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I have been a member of other free work at home job services before but never seem to get a job or even good job leads. WhyDoWork.com and WAHM.com just seem to give a bunch of links that never really go anywhere. The information is either old or a link to some MLM program. Plus the people who run those websites never seem to have anything good to say about other free work at home websites. I don’t get it. Can you explain this to me?
~Julie Hersey, Elyria Ohio
Hi Julie and thanks for your question.
We hear it all the time so you are not alone. A good 75% of Internet job seekers have told us that they have never received a job offer as the result of sites like WhyDoWork because the information posted there is out of date, misleading or incorrect. Many times, these types of free Internet forums are nothing more than an opportunity for the forum owner to promote their own products, MLMs or associations while putting down all others that they consider competition. This is why you’ll often see links to jobs that are really advertisements for work at home business opportunities or fee based offers.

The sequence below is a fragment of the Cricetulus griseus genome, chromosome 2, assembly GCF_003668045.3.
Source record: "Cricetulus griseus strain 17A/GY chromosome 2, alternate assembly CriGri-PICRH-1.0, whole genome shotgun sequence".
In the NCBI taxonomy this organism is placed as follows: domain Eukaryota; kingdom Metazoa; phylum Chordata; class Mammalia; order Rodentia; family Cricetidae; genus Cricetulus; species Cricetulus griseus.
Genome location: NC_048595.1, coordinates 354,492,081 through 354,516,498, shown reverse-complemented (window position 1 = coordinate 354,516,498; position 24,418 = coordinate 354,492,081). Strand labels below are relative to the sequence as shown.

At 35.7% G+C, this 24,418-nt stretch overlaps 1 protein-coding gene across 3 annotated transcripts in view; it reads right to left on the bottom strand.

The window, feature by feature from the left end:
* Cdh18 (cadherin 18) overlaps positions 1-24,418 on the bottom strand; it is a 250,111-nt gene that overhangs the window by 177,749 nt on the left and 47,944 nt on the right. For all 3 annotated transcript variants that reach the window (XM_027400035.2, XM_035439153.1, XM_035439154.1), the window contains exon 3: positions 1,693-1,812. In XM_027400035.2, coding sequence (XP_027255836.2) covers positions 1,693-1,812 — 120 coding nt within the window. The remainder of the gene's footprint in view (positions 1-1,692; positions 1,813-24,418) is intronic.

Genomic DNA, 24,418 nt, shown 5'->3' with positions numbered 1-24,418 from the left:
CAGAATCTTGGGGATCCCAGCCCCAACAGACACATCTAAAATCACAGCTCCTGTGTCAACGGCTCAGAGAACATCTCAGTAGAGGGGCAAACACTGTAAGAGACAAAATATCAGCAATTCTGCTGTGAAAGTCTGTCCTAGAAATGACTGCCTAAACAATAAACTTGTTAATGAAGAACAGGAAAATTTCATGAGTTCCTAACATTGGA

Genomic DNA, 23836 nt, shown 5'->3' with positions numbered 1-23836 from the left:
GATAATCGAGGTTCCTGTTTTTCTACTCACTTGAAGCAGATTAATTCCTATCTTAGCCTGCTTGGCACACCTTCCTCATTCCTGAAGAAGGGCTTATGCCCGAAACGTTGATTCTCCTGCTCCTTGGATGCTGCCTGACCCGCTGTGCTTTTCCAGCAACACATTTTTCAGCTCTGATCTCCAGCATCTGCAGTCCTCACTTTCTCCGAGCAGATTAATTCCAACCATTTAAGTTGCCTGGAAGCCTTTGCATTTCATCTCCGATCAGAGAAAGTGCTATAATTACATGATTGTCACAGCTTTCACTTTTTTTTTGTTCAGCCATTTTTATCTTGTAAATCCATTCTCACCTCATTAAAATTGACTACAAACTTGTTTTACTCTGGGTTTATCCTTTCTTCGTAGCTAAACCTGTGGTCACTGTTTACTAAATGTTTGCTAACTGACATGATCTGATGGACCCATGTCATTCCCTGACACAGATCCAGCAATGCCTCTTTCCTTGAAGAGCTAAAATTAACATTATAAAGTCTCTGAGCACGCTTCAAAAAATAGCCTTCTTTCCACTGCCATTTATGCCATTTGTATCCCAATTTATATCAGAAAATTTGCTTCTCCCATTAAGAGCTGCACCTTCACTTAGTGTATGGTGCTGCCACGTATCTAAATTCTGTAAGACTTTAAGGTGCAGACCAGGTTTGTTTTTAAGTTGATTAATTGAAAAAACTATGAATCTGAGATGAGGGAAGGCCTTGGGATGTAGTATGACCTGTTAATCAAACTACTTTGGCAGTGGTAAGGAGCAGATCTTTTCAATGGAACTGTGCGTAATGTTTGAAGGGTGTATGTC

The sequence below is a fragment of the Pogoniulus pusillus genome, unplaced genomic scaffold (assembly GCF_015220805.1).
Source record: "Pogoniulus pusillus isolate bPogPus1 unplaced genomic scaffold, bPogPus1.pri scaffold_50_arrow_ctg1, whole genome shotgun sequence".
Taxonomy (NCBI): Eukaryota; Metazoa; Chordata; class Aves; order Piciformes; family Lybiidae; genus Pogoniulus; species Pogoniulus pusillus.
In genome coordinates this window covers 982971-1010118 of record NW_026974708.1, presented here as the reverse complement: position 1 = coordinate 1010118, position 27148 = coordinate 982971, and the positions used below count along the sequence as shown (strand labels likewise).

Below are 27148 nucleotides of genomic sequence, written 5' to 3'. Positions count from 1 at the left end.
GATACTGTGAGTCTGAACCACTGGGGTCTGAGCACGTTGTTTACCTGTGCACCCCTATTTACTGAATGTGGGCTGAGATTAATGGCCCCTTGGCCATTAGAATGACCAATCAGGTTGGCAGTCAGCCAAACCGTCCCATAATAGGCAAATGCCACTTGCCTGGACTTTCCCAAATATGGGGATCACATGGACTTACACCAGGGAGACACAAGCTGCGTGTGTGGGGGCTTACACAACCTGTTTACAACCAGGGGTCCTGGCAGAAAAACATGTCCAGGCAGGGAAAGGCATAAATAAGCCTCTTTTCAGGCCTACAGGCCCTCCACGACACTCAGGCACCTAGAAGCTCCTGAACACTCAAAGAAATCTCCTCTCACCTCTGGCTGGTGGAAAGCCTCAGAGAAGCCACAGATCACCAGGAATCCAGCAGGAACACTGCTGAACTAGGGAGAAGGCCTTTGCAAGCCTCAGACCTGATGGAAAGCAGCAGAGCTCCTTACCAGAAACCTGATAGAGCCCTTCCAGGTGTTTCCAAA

HomeworkersNet.com was created in 1996 so we have years of experience in the field. In all of our work during this time, we have encountered very few job seekers who actually found a job as a result of free work at home job forums such as the ones you mentioned. This is why we set out to make HomeworkersNet.com a different service. Our idea was to provide you with all the tools and resources that would normally require a service fee.HomeworkersNet.com HAND SELECTS jobs for our website. This means that real people look at each and every job that is posted here to decide if it will go live to our more than 500,000 users. In fact, we delete approximately 65% of the jobs posted because we do not feel they are worthy of your time or effort.